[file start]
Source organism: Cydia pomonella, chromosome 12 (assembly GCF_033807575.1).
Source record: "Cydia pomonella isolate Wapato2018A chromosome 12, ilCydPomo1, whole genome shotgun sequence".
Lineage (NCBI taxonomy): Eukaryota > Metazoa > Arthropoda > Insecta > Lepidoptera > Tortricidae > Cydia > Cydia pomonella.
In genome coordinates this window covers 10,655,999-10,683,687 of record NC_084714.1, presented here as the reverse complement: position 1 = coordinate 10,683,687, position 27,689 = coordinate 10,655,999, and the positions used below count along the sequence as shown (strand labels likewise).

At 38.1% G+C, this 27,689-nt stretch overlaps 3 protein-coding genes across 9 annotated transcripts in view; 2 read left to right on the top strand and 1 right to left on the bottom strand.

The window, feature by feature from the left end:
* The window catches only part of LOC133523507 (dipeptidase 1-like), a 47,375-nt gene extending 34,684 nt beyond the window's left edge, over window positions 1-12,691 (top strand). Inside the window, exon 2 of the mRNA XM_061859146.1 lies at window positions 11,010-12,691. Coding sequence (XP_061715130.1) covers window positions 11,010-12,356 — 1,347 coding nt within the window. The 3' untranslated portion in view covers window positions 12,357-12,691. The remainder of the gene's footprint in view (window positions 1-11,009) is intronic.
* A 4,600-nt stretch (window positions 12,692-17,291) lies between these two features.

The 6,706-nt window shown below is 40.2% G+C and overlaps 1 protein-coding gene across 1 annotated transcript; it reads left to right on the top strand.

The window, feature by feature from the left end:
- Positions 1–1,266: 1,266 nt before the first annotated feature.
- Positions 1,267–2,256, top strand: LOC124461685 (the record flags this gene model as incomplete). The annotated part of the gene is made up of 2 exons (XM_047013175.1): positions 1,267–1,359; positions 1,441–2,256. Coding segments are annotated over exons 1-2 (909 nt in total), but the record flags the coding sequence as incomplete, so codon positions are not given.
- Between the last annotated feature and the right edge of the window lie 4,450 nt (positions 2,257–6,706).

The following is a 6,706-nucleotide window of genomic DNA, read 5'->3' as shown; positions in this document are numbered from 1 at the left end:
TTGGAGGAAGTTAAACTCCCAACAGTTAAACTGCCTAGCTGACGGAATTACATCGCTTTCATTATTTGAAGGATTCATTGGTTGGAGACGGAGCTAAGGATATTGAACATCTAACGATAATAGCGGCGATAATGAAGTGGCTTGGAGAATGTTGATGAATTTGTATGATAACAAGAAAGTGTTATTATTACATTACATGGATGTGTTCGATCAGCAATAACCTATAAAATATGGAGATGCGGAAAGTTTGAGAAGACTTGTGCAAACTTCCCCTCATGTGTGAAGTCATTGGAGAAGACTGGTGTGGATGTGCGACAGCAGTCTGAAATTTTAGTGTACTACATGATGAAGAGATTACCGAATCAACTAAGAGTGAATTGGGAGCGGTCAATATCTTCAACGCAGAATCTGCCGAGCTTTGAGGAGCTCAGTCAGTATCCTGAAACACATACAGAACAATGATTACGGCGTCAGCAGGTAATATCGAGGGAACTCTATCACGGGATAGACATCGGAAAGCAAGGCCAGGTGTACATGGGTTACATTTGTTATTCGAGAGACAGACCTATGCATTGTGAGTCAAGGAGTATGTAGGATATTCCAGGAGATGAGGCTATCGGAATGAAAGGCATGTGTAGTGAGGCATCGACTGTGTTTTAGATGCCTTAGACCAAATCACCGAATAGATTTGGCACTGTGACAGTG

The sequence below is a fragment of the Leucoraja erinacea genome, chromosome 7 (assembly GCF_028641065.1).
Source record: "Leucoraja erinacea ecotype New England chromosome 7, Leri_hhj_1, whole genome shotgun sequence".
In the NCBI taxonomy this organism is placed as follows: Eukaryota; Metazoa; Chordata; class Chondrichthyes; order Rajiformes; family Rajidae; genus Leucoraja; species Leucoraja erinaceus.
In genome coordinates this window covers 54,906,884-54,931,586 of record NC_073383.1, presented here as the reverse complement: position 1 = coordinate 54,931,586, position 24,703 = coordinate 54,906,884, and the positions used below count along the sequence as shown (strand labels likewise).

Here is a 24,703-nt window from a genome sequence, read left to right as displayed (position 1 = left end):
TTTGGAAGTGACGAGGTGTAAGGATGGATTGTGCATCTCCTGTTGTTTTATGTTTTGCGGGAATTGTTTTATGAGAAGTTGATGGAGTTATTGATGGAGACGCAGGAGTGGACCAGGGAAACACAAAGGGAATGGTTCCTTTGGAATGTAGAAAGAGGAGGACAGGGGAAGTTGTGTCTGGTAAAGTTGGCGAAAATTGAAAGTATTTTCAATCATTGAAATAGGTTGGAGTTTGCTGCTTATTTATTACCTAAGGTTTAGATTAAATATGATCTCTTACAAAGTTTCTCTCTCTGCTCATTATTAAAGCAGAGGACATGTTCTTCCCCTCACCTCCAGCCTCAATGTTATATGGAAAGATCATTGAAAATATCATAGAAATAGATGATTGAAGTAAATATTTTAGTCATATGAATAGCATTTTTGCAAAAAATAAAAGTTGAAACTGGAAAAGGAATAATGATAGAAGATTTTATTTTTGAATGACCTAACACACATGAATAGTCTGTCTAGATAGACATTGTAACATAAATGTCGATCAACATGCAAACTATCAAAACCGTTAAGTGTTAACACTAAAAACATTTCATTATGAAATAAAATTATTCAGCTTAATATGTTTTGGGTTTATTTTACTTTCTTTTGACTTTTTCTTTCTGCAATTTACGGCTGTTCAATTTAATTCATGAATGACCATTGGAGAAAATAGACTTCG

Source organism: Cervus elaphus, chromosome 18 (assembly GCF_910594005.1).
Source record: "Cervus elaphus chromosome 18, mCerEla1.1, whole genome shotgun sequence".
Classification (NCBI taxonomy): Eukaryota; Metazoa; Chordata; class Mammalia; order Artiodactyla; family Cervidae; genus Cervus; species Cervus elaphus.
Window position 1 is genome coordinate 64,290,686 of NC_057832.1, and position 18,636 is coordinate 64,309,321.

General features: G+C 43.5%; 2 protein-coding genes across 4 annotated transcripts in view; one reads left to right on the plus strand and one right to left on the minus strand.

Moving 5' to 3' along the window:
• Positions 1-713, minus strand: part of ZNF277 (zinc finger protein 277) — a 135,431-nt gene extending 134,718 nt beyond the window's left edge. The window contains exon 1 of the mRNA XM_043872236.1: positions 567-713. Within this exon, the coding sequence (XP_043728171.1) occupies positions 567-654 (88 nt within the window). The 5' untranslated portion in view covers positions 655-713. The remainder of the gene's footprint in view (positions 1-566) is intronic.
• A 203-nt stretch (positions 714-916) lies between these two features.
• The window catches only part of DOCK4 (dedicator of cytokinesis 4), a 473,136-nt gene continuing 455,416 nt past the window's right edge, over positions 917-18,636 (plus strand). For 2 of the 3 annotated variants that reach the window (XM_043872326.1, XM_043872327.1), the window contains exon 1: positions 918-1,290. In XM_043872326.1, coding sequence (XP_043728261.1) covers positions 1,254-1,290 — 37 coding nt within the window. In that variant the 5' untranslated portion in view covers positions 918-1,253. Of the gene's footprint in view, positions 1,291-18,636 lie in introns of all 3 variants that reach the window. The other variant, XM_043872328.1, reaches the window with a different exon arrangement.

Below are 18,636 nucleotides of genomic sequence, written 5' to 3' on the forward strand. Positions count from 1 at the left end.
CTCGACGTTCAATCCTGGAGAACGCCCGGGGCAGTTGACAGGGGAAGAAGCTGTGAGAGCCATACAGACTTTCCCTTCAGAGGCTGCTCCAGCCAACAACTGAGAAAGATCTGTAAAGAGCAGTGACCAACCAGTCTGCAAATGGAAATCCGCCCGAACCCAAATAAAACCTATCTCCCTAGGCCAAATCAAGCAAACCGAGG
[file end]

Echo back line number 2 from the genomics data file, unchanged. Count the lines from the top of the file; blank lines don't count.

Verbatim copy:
Source record: "Cydia pomonella isolate Wapato2018A chromosome 12, ilCydPomo1, whole genome shotgun sequence".